John Lennon’s 1964 Gibson J 160E (in photo)
John Lennon used this guitar extensively throughout his career. It was prominently seen in the film “Help!” Lennon and Yoko Ono held two “bed-ins” for peace in March and May of 1969, which Lennon commemorated by drawing caricatures of Yoko and himself on the guitar.
Newseum’s new exhibit, “Louder than Words: Rock, Power, and Politics” explores the power of rock to change attitudes about patriotism, peace, equality and freedom. Created in partnership with the Rock & Roll Hall of Fame in Cleveland, the exhibit, on display through July 31, 2017, highlights the intersection of music and politics.
A testament to those artists exercising their precious First Amendment rights, “This exhibit is a powerful testament to the role music has played in influencing political and social change,” said Cathy Trost, senior vice president of exhibits and programs at the Newseum. “These artists have helped shape attitudes and action about war and peace, social justice, and human rights around the world.”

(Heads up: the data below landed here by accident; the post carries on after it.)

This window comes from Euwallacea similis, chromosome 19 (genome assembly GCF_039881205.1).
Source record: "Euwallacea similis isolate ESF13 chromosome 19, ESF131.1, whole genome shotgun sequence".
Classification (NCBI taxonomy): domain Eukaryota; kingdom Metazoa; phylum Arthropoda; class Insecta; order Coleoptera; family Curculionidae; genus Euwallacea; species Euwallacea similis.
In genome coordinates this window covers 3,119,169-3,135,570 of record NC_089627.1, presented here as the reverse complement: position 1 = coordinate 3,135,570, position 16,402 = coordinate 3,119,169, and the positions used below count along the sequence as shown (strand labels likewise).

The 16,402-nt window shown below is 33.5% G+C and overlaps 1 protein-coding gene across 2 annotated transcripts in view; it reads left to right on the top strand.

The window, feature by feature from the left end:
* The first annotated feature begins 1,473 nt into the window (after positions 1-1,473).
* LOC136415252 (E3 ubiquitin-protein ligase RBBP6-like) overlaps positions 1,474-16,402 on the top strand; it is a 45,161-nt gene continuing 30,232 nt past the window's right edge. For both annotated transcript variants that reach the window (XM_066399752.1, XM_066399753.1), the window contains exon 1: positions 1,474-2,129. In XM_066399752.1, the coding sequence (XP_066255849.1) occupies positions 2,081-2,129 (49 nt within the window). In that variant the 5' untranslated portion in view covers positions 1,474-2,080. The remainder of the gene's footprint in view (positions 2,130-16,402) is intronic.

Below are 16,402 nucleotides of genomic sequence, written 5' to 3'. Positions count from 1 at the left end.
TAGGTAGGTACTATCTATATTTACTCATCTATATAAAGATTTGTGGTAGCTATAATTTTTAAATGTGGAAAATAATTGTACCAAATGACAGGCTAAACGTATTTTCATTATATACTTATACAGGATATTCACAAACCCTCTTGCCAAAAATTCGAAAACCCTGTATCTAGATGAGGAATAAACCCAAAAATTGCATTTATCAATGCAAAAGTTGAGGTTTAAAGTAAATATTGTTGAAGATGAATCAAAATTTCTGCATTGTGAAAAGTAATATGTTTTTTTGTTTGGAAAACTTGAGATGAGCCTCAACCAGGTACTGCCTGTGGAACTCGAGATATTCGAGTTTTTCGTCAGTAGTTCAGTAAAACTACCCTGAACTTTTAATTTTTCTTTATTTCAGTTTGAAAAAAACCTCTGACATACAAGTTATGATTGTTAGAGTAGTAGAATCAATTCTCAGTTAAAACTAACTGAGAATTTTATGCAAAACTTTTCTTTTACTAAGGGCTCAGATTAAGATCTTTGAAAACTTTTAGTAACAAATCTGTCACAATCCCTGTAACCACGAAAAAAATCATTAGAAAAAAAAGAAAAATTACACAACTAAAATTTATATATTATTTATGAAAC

Through iconic artifacts, compelling images and multimedia experiences, the exhibit examines how music has influenced issues ranging from political campaigns to civil rights. Included in the exhibit are John Lennon’s acoustic guitar from his 1969 Montreal and Amsterdam “Bed-Ins for Peace” with Yoko Ono, the Fender Stratocaster Jimi Hendrix used to perform “The Star-Spangled Banner” at Woodstock, stage costumes worn by the Village People and original handwritten lyrics to Bob Dylan’s “The Times They Are a-Changin’,” Chuck Berry’s “School Day,” Bruce Springsteen’s “Born in the U.S.A.” and Green Day’s “American Idiot.” The exhibit also features artifacts related to the Vietnam War, the May 4, 1970, shooting at Kent State University, the fall of the Berlin Wall and the Black Lives Matter movement.